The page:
How about checking out the Postscript to see if it needs q-p encoding
before applying the encoding. I imagine that the greatest majority of all
Postscript is just plain ASCII. Doing this would require reading all the
Postscript once before sending it off, and that may be inefficient, but it
seems like it might be a worth while tradeoff to be nice to non-MIME
folks. Also, doesn't the contents have to be read once anyway to gaurantee
uniqness of the encapsulation boundaries?
Laurence Lundblade 206-543-5617
Computing and Communications, University of Washington, Seattle
On Mon, 4 May 1992, Marshall Rose wrote:
Steve - nothing prevents you from slapping a postscript file into a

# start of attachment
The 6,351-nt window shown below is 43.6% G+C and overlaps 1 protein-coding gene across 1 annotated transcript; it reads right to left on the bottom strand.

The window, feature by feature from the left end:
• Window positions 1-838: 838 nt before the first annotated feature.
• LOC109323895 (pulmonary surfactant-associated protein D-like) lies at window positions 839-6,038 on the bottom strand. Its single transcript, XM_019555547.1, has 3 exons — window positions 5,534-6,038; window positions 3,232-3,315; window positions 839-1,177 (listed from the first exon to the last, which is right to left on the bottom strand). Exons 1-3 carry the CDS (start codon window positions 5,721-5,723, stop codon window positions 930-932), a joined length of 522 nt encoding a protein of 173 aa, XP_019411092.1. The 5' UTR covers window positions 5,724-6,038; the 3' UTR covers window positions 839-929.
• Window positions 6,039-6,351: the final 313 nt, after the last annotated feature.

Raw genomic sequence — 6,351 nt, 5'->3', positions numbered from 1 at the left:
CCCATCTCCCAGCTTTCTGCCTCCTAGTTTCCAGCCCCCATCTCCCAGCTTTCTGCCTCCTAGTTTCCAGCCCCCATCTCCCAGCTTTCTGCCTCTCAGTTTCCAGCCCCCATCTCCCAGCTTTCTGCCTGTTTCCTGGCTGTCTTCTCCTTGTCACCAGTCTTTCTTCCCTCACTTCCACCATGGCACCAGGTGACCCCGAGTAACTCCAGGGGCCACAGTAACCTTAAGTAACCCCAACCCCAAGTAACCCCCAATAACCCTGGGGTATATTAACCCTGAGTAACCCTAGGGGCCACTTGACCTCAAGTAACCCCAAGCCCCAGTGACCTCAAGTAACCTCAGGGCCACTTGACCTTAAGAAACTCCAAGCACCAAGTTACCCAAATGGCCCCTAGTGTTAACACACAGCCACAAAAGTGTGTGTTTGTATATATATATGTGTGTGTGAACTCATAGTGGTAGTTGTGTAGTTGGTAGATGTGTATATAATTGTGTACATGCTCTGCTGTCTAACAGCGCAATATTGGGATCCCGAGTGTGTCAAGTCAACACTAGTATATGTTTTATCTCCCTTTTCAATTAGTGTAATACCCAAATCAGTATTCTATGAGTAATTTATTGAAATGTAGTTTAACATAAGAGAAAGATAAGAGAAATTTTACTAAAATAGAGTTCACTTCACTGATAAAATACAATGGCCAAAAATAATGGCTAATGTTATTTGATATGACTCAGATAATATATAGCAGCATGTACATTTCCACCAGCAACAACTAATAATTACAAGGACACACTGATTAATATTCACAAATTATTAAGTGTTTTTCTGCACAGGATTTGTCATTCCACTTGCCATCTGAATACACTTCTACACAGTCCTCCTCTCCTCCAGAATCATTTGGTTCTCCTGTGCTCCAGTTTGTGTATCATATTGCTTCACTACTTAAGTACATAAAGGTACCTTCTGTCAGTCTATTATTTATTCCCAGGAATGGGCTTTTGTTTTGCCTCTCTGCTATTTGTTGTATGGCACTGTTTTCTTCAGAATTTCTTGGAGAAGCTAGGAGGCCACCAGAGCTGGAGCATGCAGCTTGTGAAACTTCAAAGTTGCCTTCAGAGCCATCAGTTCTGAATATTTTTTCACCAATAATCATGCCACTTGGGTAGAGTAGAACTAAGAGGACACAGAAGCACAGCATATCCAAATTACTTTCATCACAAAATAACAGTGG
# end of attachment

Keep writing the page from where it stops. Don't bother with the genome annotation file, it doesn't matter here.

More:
message, adding these two headers
and just sending it as is. However, when you run into a mailer that
truncates/wraps long lines, or generally abuses the message body, keep
in mind that this is the risk you run.
If you use my software (multi-media MH), and you ask it to send
postscript, it will use quoted-printable because this adds quite a
degree of safeness. Of course, you can instead add the two headers
In a sense you are asking for a one-sided protocol: oh, I want it to
work when I send it to people who know what I'm doing, and I also want
it to work when I send it to people who don't know what I'm doing.
This is an inconsistent set of requirements.